Stepping Up for Birds — and Habitat

Great Salt Lake. Photo by Mia McPherson

I've often heard people say that when habitat is destroyed, birds will just “move elsewhere.” But where is elsewhere exactly? In reality, suitable “elsewhere” habitat is either already occupied by other birds of the same species — or it isn't actually suitable in the first place. Shorebirds can't live in forests. Warblers don't exist on mudflats. Imagine if this was about your home. “They'll just move somewhere else.” You live where you live because you like it. Or maybe because it's where you need to live. It suits you. That's true for birds, too. Home is where the habitat is.

Adult Franklin's Gull scooping up Brine flies at the Great Salt Lake. Photo by Mia McPherson

American Bird Conservancy (ABC) recently joined a  lawsuit that aims to compel the State of Utah to stop water diversions from the Great Salt Lake, which is currently on track to dry up within just a few years unless something changes. Of all the places I can think of that fit the concept of “there's no elsewhere habitat,” the Great Salt Lake is perhaps the best example. If you have not visited yet, I strongly recommend it, and especially during fall migration. The number of migratory birds that use the lake is staggering.

One late-summer day 10 years ago, as I drove across the causeway to Antelope Island just after arriving in Salt Lake City, a large flock of shorebirds passed across the road in front of me. I'm used to seeing large flocks of Dunlin and Western Sandpipers, and I was fully expecting this group to be one of those two species. But then, I put my binoculars on them and realized that they were all Red-necked Phalaropes. By far the most I had even seen in one place. It didn't take me long to figure out that the lake was full of thousands of these phalaropes.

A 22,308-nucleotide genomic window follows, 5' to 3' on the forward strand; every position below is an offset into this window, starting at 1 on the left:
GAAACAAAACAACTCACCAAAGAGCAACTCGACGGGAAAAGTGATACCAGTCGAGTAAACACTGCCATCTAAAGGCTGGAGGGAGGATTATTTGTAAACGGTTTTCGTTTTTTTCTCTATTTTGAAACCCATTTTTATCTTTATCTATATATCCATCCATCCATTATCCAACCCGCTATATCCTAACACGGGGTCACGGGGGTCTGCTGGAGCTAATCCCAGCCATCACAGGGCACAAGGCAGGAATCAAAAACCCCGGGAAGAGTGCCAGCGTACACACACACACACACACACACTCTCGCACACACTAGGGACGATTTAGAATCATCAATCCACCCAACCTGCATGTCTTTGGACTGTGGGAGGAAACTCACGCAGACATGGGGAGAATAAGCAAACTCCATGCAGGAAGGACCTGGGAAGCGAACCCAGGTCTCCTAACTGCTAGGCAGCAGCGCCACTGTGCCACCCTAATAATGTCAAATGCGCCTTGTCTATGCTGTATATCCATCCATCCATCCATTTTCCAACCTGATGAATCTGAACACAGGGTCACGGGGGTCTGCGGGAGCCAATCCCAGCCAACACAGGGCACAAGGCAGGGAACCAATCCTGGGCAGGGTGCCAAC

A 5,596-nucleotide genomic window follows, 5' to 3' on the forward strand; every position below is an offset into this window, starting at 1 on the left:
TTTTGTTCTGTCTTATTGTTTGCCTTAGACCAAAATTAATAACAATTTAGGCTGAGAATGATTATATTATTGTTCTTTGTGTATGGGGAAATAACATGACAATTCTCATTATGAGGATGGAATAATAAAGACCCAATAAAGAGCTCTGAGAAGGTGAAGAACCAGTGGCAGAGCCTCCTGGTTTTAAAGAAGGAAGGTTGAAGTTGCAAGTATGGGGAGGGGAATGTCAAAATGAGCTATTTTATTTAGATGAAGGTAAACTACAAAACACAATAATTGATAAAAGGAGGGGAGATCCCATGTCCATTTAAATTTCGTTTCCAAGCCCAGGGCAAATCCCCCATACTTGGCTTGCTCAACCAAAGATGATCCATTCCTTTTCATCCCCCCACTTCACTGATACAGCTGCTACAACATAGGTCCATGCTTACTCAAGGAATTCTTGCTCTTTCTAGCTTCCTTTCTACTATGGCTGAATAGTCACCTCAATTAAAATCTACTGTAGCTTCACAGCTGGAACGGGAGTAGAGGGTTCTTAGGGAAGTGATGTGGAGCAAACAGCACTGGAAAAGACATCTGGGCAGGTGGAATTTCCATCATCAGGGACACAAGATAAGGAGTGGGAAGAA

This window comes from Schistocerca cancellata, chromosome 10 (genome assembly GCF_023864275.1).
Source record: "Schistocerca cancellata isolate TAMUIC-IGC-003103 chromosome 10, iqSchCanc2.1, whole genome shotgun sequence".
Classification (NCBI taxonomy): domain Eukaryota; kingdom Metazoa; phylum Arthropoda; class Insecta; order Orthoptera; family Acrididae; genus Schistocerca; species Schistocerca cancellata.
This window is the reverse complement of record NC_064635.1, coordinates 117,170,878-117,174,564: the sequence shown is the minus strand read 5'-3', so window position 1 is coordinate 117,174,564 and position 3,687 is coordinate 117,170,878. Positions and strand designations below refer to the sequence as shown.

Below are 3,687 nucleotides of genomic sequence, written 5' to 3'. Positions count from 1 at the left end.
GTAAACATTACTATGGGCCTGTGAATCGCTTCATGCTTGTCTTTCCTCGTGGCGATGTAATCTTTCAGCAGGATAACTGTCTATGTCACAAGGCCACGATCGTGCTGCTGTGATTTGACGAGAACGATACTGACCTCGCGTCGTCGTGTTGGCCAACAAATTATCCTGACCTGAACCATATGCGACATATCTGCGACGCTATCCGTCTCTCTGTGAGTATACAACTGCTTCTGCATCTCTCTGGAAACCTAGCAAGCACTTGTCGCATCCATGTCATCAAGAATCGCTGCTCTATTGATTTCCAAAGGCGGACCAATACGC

It was obvious, too, that a hatching of brine flies was underway. The flies were so abundant along the lakeshore that they almost seemed to move like a liquid as we walked among them — being pushed away from our shoes in waves. These flies are extremely nutritious for birds, and it is amazing to see hundreds of Franklin's Gulls feeding almost like baleen whales — by opening their bills and running along the shoreline scooping up dozens of the harmless flies in each gulp.

ABC is quite reluctant to engage in legal action. In fact, one of ABC's operating principles states that “ABC strives to be respectful and thoughtful with everyone, including with opponents, listening to all sides of an issue and considering the views of others even when they are in opposition to ABC's own.” But we also don't back down from tough fights, and once in a while, this leads us into court. The Great Salt Lake is such a case. There really isn't an elsewhere for the 10 million phalaropes, Eared Grebes, American White Pelicans, Marbled Godwits, American Avocets, Franklin's Gulls, and other species that depend on the lake for their very survival.

Red-necked Phalarope flock in flight at the Great Salt Lake. Photo by Mia McPherson

All across ABC's programs, our team works day in and day out to ensure that birds can continue to use the habitat they depend on. Most of this work involves us purchasing habitat for protected areas — in Latin America for example; working with landowners, partner organizations, and agencies to ensure that land is better managed for birds across the United States; and once in a while stepping up and addressing habitat conservation through the courts. Whatever the need that birds have, ABC is there — and will continue to be with your support

Thank you for all your help. It's the difference between habitat providing a real home for birds and birds being forced to an “elsewhere” that really doesn't exist.

Birds Need You – Support ABC's Habitat is Home 1:1 Match Campaign!

Habitat loss remains the most significant reason for declining bird populations. However, with your support for urgent bird and habitat conservation efforts, there is hope for birds across the Americas.

Thanks to a dedicated group of supporters, American Bird Conservancy (ABC) is excited to announce a special Habitat is Home 1:1 Match Campaign, with a goal of raising $1,000,000 for bird conservation by December 31. Your support today will go far in helping ABC reach this ambitious goal!Your gift will be used for crucial conservation projects, empowering ABC to conserve bird habitats and combat daily threats to birds in the most effective ways possible. Together, we can do even more to save wild birds and their habitats, and reverse bird population trends from declining to thriving. Birds need you please make your gift today and help ABC reach its ambitious $1 Million Habitat is Home 1:1 Match Campaign goal!